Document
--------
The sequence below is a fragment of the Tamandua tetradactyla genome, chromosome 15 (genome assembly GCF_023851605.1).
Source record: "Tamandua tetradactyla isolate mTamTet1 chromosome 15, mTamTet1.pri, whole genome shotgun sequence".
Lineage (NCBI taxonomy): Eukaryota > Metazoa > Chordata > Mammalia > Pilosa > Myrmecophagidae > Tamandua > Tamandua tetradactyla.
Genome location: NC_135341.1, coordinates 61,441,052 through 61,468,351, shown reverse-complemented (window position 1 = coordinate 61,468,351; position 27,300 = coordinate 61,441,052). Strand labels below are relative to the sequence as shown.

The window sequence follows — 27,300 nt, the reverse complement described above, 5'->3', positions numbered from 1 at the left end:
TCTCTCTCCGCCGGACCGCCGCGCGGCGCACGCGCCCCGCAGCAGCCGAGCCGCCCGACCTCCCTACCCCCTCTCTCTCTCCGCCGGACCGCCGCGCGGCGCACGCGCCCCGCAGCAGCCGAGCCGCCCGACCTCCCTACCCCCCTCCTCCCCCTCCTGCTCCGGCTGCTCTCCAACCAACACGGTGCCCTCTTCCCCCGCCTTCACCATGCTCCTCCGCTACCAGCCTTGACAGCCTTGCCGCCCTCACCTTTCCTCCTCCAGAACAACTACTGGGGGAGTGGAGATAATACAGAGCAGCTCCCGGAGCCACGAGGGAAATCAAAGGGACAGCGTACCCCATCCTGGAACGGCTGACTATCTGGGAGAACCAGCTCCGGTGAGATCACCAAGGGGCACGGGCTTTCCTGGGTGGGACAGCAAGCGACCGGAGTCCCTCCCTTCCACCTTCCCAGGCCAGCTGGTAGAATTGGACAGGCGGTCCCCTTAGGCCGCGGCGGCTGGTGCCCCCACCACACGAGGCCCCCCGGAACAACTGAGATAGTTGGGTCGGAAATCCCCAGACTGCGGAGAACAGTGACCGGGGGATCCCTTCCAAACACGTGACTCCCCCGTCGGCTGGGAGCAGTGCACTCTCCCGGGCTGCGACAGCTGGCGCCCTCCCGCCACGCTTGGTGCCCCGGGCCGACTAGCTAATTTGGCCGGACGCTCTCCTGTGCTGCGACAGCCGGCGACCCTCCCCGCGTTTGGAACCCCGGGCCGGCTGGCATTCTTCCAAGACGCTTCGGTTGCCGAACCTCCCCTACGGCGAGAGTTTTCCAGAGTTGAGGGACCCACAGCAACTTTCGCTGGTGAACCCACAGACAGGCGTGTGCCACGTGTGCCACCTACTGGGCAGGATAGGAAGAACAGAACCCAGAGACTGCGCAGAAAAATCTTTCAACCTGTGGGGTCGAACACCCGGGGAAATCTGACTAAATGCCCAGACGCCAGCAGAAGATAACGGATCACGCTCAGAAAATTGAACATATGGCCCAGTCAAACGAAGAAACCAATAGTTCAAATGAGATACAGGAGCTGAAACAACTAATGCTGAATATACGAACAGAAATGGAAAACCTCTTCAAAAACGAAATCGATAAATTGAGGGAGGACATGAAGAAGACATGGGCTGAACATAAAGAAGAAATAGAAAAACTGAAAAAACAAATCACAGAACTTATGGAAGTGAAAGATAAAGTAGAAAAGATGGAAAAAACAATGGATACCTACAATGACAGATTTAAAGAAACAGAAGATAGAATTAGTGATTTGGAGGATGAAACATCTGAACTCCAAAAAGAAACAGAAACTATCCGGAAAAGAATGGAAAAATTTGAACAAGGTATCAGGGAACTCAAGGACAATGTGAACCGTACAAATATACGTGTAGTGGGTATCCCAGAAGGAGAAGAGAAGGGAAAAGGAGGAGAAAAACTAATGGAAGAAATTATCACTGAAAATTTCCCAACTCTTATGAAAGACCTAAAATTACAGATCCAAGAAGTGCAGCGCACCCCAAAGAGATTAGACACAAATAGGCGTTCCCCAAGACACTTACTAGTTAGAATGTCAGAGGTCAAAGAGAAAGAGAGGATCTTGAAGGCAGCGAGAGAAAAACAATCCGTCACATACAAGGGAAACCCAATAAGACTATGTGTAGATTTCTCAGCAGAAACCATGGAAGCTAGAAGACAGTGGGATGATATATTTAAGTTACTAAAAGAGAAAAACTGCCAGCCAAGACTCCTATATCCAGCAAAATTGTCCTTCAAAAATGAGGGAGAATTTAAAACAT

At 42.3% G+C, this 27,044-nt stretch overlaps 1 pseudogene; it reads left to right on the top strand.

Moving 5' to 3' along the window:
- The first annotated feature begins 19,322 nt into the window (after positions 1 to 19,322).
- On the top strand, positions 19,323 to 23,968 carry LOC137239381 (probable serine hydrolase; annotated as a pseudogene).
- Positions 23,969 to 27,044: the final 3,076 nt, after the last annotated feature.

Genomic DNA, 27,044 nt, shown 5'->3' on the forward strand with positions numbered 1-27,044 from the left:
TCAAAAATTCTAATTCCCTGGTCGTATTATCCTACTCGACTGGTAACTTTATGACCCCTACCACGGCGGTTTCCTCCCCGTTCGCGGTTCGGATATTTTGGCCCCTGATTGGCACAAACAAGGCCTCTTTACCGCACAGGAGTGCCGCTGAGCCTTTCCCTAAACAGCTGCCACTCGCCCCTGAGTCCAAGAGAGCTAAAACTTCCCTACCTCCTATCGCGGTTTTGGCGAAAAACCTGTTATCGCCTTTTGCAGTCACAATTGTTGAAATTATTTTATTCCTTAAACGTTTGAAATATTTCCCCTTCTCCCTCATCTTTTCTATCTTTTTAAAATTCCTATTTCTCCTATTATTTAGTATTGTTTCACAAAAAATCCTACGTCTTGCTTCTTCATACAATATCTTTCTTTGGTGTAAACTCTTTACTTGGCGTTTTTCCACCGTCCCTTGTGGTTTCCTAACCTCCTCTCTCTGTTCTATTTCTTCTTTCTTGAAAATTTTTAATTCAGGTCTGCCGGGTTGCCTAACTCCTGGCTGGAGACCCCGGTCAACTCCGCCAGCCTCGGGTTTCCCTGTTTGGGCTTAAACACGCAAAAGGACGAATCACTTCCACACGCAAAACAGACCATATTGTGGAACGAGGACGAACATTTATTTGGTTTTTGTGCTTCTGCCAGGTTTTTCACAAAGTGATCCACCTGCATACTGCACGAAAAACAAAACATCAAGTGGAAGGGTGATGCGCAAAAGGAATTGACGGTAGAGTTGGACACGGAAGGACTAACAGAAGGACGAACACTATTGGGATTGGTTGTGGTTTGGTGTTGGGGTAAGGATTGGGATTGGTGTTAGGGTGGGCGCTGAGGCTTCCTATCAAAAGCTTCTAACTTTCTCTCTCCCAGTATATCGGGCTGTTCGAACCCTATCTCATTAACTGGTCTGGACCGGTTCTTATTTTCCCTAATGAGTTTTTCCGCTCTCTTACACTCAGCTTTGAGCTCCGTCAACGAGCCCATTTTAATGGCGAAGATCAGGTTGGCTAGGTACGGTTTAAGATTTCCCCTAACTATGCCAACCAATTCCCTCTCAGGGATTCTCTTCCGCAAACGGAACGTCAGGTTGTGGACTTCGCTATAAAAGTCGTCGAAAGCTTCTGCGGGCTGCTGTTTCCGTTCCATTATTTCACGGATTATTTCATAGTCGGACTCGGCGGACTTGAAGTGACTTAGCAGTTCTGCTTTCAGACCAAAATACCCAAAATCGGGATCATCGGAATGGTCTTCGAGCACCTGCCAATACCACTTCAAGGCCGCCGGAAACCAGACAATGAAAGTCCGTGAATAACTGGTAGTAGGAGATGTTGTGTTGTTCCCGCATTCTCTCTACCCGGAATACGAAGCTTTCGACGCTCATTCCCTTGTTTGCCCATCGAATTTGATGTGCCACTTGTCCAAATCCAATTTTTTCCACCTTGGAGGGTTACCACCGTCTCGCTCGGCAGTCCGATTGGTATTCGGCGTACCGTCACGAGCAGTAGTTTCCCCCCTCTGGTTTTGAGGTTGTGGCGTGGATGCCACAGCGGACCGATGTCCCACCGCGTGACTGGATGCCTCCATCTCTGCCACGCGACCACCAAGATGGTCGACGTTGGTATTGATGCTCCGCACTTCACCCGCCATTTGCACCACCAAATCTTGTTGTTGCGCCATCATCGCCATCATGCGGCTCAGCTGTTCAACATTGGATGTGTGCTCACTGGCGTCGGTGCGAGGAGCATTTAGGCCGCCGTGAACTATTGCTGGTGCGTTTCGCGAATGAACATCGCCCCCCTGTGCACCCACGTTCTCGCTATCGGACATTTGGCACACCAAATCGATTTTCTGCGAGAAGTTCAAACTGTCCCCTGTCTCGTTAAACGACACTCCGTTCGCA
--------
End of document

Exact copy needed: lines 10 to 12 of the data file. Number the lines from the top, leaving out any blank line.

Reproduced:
- On the top strand, positions 19,323 to 23,968 carry LOC137239381 (probable serine hydrolase; annotated as a pseudogene).
- Positions 23,969 to 27,044: the final 3,076 nt, after the last annotated feature.

Genomic DNA, 27,044 nt, shown 5'->3' on the forward strand with positions numbered 1-27,044 from the left: